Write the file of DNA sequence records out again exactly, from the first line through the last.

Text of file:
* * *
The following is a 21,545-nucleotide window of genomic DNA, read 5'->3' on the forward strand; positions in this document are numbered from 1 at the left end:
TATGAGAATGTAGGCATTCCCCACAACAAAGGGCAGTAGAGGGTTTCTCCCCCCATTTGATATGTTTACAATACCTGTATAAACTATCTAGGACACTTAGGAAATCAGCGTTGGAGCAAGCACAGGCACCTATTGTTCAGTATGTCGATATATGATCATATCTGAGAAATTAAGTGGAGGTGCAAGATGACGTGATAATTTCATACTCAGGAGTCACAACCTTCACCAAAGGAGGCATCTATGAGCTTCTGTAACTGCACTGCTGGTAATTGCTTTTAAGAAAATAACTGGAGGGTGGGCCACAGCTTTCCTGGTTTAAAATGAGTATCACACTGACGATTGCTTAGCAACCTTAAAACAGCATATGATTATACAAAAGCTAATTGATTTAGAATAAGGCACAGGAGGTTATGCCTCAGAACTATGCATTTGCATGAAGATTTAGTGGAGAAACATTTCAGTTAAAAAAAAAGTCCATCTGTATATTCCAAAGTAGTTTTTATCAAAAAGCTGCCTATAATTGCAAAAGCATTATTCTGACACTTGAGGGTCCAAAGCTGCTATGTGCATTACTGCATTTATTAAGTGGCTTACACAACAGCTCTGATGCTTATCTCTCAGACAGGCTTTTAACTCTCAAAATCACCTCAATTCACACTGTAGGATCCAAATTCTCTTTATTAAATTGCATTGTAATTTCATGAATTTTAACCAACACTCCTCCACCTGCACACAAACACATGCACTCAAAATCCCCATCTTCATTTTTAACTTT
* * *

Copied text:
The following is a 21,545-nucleotide window of genomic DNA, read 5'->3' on the forward strand; positions in this document are numbered from 1 at the left end:
TATGAGAATGTAGGCATTCCCCACAACAAAGGGCAGTAGAGGGTTTCTCCCCCCATTTGATATGTTTACAATACCTGTATAAACTATCTAGGACACTTAGGAAATCAGCGTTGGAGCAAGCACAGGCACCTATTGTTCAGTATGTCGATATATGATCATATCTGAGAAATTAAGTGGAGGTGCAAGATGACGTGATAATTTCATACTCAGGAGTCACAACCTTCACCAAAGGAGGCATCTATGAGCTTCTGTAACTGCACTGCTGGTAATTGCTTTTAAGAAAATAACTGGAGGGTGGGCCACAGCTTTCCTGGTTTAAAATGAGTATCACACTGACGATTGCTTAGCAACCTTAAAACAGCATATGATTATACAAAAGCTAATTGATTTAGAATAAGGCACAGGAGGTTATGCCTCAGAACTATGCATTTGCATGAAGATTTAGTGGAGAAACATTTCAGTTAAAAAAAAAGTCCATCTGTATATTCCAAAGTAGTTTTTATCAAAAAGCTGCCTATAATTGCAAAAGCATTATTCTGACACTTGAGGGTCCAAAGCTGCTATGTGCATTACTGCATTTATTAAGTGGCTTACACAACAGCTCTGATGCTTATCTCTCAGACAGGCTTTTAACTCTCAAAATCACCTCAATTCACACTGTAGGATCCAAATTCTCTTTATTAAATTGCATTGTAATTTCATGAATTTTAACCAACACTCCTCCACCTGCACACAAACACATGCACTCAAAATCCCCATCTTCATTTTTAACTTT